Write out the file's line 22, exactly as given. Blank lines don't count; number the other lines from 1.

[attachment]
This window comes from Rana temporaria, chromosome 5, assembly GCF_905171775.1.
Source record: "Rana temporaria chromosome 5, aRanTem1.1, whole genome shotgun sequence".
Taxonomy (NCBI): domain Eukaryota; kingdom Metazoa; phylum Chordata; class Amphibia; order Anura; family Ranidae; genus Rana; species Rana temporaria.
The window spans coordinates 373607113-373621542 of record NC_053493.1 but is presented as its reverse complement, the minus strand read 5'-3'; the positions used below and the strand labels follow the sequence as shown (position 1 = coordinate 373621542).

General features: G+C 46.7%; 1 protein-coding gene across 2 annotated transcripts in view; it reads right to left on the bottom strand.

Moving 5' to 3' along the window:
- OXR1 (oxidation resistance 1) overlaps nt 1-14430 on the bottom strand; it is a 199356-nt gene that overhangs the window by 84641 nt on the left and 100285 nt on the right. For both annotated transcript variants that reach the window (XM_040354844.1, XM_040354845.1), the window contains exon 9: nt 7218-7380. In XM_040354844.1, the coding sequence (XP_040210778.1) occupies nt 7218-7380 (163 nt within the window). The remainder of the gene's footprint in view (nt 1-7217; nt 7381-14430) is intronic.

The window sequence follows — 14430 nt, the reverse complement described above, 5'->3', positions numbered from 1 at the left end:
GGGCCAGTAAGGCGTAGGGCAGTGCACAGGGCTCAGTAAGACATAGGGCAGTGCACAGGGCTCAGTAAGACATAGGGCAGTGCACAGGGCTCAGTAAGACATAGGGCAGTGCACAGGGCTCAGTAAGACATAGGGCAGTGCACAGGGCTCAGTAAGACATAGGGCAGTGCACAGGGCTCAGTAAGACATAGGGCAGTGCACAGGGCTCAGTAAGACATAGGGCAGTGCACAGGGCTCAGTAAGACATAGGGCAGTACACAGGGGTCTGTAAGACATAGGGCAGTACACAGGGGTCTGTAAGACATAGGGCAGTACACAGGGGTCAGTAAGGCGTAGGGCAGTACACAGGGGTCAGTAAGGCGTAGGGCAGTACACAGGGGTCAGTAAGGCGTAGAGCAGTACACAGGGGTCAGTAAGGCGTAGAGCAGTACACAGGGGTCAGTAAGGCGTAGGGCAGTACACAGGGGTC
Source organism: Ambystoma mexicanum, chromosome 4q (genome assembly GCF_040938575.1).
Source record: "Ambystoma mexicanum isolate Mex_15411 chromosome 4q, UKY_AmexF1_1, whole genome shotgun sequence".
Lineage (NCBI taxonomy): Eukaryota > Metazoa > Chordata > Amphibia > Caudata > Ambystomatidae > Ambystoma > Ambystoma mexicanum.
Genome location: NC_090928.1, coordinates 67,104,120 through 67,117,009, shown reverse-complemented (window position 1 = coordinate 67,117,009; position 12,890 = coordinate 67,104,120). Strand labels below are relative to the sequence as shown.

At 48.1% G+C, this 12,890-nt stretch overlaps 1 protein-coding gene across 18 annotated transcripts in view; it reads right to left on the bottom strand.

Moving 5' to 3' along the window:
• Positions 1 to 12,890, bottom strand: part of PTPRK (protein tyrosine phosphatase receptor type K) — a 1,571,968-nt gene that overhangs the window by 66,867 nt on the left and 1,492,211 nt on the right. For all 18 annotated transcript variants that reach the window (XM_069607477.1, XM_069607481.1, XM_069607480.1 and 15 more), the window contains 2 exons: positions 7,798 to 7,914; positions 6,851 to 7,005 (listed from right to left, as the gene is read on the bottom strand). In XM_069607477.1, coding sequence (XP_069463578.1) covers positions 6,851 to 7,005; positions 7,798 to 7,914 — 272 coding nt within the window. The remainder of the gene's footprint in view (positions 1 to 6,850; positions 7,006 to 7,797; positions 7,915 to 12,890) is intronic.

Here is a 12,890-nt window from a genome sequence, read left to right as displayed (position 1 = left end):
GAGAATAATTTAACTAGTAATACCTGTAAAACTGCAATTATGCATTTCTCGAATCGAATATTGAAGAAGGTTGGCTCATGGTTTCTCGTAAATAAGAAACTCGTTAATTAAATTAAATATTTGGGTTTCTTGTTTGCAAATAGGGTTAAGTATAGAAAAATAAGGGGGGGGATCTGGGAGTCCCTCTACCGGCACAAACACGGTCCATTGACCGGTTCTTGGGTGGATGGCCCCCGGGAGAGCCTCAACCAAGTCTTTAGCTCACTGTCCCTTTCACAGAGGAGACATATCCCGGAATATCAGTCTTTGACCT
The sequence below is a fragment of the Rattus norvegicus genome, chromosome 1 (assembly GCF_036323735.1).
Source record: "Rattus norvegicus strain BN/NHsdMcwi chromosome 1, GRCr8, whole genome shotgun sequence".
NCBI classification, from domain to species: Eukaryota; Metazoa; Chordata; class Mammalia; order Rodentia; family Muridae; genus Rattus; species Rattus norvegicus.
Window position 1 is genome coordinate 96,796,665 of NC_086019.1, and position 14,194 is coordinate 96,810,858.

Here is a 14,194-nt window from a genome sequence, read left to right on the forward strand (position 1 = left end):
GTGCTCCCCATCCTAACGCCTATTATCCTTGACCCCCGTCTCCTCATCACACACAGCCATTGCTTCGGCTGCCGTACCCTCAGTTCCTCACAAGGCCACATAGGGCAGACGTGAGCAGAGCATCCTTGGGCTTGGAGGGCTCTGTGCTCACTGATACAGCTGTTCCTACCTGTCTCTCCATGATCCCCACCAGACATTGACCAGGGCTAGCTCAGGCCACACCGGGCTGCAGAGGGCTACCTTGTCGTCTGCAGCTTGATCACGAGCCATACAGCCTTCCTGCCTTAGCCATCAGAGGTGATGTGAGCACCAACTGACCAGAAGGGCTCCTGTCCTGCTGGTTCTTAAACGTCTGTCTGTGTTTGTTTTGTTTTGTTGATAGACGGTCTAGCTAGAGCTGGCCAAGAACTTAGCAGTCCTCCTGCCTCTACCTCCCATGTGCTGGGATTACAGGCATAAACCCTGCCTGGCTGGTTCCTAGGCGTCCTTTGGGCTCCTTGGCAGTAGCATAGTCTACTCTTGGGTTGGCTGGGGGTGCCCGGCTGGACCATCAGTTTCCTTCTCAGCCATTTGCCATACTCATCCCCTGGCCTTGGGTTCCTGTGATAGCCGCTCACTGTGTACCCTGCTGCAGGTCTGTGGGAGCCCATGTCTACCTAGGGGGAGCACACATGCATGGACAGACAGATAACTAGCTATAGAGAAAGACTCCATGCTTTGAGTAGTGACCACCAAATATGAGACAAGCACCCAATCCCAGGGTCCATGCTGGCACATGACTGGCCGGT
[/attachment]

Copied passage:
Window position 1 is genome coordinate 96,796,665 of NC_086019.1, and position 14,194 is coordinate 96,810,858.